Welcome to the Repton Village History Group.
Here you will find a description of the RVHG, including a brief outline of the activities of the group and details of many of the interesting historical facts associated with this ancient community.
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WHEN REPTON HAD A PICTURE HOUSE
Ivor Sanders wrote the following article which appeared in the Village News:
It had no plush upholstered swing back seats. It had no balcony. There was no popcorn, and no ice- cream interval. It had hard wooden forms. It had a double sink which would be occupied by two people when all the forms and chairs were filled. Those arriving late would stand at the back. No one complained, no one minded. The fact that it was a film show was sheer luxury.
In 1940, Arthur Todd, with Wilfred Pearson, formed the Repton Film Society, with the aim of providing entertainment for the many evacuees from Birmingham and London, and for the village. Film shows were held every Saturday afternoon and evening in the Schoolroom of the Congregational Church (now United Reformed Church) in Pinfold Lane, and continued until 1953. I believe it was 4d (old money) in the afternoon, and sixpence in the evening. In the early years they were silent films, with Charlie Chaplin, Buster Keaton, the Keystone Cops, Charlie Chase, and many others. Later, talkies were introduced and included westerns with Hopalong Cassidy, Tex Ritter; dramas, and comedy films with Laurel and Hardy, and Abbot and Costello. Every Christmas, A Christmas Carol with Alastair Sim as Scrooge would be shown. There was also a 15 week serial called The Brass Bullet, and
films of Dick Barton Special Agent.
In those early years, Arthur and Wilfred would borrow the blacksmith’s handcart and walk to Willington and back on Thursday evenings, after work, to collect the film canisters from Willington Station. On Friday evenings they would try out a couple of reels, letting us lads who were hanging about outside, in for a part pre-viewing.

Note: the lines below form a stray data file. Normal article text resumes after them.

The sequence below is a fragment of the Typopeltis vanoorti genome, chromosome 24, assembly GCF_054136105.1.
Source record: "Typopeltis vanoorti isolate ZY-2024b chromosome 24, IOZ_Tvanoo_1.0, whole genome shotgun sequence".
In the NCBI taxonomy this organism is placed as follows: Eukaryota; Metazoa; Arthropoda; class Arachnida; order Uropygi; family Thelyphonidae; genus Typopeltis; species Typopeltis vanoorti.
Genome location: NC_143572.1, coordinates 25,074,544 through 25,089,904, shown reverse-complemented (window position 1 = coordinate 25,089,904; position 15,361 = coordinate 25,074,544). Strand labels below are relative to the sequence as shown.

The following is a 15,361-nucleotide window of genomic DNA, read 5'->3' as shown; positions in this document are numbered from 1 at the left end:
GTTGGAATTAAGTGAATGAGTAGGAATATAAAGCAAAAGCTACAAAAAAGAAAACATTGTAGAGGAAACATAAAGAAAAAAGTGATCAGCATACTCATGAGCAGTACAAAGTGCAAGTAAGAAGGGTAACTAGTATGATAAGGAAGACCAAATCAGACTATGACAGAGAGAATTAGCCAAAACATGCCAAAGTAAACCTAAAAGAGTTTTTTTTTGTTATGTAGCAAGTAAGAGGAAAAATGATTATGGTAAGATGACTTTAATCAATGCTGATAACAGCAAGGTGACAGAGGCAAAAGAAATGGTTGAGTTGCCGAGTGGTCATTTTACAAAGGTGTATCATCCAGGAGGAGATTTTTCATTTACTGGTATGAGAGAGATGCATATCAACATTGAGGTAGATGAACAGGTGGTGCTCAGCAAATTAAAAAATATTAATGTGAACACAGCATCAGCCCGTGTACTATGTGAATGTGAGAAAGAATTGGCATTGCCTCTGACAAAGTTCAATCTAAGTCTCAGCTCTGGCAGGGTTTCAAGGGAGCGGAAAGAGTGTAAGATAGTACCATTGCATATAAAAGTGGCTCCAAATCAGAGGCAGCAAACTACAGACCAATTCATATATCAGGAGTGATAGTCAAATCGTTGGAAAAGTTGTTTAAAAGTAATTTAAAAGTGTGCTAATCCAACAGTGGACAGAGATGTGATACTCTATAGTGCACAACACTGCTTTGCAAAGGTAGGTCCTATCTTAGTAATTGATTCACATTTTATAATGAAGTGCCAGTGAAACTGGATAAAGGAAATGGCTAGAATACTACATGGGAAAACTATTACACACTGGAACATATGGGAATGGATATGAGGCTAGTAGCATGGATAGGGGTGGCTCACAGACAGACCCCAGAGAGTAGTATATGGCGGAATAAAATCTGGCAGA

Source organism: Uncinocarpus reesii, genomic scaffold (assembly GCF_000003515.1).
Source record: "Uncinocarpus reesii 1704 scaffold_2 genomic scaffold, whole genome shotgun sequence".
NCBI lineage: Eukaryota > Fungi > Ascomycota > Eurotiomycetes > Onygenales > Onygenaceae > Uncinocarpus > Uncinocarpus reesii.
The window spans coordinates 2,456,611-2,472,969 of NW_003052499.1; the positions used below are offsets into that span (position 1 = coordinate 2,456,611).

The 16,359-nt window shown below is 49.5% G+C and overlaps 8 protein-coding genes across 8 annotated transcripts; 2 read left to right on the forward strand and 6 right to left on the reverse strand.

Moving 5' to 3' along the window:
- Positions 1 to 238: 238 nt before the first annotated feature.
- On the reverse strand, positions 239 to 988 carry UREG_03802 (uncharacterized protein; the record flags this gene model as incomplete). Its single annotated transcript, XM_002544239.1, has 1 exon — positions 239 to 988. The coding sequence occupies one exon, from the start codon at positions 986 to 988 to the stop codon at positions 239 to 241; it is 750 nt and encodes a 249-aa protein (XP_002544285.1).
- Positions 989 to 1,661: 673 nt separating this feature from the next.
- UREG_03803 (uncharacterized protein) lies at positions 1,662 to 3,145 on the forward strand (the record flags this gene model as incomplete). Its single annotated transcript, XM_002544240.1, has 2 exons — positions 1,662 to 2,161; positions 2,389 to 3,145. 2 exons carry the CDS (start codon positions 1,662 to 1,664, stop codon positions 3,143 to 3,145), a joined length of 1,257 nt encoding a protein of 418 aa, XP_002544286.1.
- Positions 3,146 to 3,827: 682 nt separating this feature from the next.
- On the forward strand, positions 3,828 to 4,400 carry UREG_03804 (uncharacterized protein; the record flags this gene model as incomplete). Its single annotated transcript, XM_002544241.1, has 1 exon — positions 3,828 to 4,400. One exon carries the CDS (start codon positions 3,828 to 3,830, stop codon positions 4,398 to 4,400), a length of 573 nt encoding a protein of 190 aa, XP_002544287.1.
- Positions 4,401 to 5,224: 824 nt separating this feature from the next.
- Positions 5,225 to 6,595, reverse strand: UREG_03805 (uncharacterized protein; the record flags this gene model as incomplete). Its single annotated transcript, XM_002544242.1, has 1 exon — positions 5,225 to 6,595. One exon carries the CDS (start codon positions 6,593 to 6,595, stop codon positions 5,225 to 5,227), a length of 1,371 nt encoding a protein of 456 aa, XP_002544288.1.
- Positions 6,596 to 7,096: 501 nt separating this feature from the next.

Arthur was a deacon, organist and lay preacher at the Congregational Church, and lived at The Manse at the corner of the Square and Main Street next to the blacksmith’s (now a hairdressers). He would display a notice on his gate saying which films would be shown on the next Saturday.
The Schoolroom was built in 1845 attached to the then Independent Chapel (later Congregational Church and now United Reformed Church). Since it’s inception it has been used for church and Sunday School, a meeting place for some village organisations, youth activities, play groups, parties, and many other activities. It housed a British day school which had one female teacher. Later it was used by the National Church of England School in High Street (now the Art School) for cookery lessons as the Schoolroom had a large double oven cooking stove. Water had to be brought in as tap water was not installed until the late 1950s. The Schoolroom is still widely used today, but perhaps it’s greatest moments were when it was “over” filled to capacity with evacuees and children and adults from Repton and neighbouring areas for those Saturday film shows which brought so much pleasure to so many during those dark war time days and the years of austerity which followed, thanks to the initiative and commitment of Arthur Todd.
Ivor Sander 2023.